Microsoft sees rise in number of secret data requests

The number of classified data demands remained about the same but covered a larger number of user accounts.

Microsoft has seen a rise in the number of accounts affected by secret government demands, according to its latest transparency report.

microsoftheadquarters.jpg

(Image: Microsoft; file photo)

But the number of overall number of demands filed by world law enforcement and intelligence agencies declined during the last six-month reporting period.

The latest report from the tech giant, which covers the first half of this year ending June, revealed an 8 percent decrease in requests for customer data from global law enforcement and intelligence agencies.

In total, the company received 35,572 demands for data from law enforcement agencies, affecting 38,366 accounts across the world.

Two percent of cases -- roughly 942 separate demands -- resulted in the company turning over content data, like Outlook.com emails, Skype instant messages, or cloud-stored stored in OneDrive.

In a little under two-thirds of all cases, only subscriber data -- like a person's name, email address, country of residence, gender, and IP addresses -- was disclosed to the requesting agency.

Microsoft added that it had received 28 requests from law enforcement relating to enterprise and business accounts, in which the company complied in part or in full with 16 requests.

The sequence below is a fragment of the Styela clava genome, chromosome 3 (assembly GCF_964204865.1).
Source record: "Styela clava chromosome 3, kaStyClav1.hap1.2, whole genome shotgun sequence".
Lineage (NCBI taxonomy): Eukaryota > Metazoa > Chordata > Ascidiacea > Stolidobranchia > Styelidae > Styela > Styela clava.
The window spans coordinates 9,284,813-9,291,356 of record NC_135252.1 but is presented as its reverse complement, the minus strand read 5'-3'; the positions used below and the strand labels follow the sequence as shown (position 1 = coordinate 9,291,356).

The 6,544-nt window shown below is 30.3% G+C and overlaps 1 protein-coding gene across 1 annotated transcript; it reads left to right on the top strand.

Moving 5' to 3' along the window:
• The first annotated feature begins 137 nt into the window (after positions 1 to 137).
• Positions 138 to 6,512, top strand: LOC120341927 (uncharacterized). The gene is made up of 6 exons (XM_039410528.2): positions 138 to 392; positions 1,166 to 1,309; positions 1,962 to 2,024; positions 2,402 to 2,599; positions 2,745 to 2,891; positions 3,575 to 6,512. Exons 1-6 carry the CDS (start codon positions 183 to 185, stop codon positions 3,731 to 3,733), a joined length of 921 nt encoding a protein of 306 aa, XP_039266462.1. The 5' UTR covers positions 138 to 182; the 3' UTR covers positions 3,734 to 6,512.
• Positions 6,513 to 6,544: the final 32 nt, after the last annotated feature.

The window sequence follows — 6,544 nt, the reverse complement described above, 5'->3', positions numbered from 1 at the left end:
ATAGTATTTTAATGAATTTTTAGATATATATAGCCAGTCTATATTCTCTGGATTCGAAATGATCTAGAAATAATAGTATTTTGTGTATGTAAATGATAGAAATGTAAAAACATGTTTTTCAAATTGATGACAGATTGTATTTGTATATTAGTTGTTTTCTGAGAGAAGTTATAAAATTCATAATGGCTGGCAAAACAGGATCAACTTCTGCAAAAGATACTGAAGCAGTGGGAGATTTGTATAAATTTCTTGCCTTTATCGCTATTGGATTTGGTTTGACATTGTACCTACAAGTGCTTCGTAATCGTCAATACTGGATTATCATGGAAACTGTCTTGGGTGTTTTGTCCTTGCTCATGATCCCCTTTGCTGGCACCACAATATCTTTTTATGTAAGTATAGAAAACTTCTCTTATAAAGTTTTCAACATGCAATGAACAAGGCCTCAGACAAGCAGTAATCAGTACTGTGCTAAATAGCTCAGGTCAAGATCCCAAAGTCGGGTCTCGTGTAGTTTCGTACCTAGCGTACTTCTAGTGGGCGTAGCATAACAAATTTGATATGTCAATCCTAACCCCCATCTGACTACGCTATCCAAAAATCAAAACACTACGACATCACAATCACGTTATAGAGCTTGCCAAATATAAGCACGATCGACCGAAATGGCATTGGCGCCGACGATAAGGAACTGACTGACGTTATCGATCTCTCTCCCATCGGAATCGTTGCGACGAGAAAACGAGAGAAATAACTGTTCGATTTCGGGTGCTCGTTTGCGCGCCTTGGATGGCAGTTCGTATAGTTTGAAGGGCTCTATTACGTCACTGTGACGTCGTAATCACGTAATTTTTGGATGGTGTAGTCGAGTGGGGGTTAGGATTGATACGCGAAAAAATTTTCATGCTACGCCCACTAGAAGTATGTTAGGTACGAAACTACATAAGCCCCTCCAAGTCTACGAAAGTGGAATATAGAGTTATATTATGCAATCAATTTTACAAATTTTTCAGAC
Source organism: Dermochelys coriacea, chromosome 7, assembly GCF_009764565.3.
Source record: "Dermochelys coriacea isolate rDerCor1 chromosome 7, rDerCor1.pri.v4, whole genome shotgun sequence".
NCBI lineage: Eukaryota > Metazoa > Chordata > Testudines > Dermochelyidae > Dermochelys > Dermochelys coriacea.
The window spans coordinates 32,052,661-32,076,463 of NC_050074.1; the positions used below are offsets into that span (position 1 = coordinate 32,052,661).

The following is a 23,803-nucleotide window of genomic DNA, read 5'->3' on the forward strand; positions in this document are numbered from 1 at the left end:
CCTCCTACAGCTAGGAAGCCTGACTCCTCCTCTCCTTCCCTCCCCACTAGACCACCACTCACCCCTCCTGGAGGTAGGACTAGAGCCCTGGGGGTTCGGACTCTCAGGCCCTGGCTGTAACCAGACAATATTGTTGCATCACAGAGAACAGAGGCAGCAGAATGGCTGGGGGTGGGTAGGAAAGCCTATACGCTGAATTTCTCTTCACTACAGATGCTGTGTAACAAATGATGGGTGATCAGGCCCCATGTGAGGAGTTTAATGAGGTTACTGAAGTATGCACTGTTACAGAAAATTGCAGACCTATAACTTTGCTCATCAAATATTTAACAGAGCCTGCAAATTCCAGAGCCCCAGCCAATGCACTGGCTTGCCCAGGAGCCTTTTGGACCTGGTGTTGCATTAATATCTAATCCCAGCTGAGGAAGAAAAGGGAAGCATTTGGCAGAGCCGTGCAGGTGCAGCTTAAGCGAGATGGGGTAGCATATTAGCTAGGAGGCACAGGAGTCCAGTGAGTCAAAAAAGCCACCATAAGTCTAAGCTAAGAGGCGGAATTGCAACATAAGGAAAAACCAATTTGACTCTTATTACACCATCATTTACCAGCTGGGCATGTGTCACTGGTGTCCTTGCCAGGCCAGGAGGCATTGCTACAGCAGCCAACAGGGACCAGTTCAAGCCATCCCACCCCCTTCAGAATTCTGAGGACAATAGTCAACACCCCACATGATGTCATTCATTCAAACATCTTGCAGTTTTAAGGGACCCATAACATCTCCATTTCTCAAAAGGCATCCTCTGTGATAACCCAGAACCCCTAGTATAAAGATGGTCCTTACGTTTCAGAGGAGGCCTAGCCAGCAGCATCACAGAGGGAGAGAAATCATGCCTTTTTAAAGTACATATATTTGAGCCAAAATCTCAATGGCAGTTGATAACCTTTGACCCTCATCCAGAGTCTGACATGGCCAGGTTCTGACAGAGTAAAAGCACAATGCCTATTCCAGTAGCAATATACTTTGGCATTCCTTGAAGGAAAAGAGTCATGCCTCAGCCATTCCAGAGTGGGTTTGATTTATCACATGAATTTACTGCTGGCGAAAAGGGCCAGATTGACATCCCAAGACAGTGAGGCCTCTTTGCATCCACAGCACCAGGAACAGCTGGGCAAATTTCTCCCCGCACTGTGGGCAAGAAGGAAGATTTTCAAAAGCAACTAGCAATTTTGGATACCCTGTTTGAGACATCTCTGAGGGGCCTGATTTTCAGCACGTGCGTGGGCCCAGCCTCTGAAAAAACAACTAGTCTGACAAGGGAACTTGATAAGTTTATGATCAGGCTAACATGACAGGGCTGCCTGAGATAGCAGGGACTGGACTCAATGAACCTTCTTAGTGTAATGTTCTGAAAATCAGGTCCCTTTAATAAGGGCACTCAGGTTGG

On cases relating to national security, tech companies are still subject to heavy reporting restrictions, including a six-month reporting delay.

For the second-half of 2015, the company received fewer than 500 secret demands for content, but the number of accounts affected went up to 17,500 to 17,999 accounts, up by about 12 percent on the prior six months.

Microsoft acknowledged the rise in a blog post.

"In April, we filed a lawsuit against the US government challenging what we believe is the routine use of secrecy orders, which prevent us -- often indefinitely -- from notifying some individuals when the government seeks their data," said Steve Lippman, director of corporate responsibility.

"We believe that with rare exceptions consumers and businesses have a right to know when the government accesses their emails or records, just as they would if the government was seeking access to documents they have stored in their home. Secrecy orders should be adapted to what's necessary for the investigation, and no more," he added.

Since then, more than 80 signatories have thrown their weight behind the company, including Apple, and Fox News.

On Thursday, five senior lawmakers also filed amicus briefs in an effort to prevent companies from being subject to indefinite gag orders.

"It is [our] view that the rules currently in place for reviewing NSL nondisclosure orders do not meet the requirements of the Freedom Act and are unconstitutional," according to the brief.

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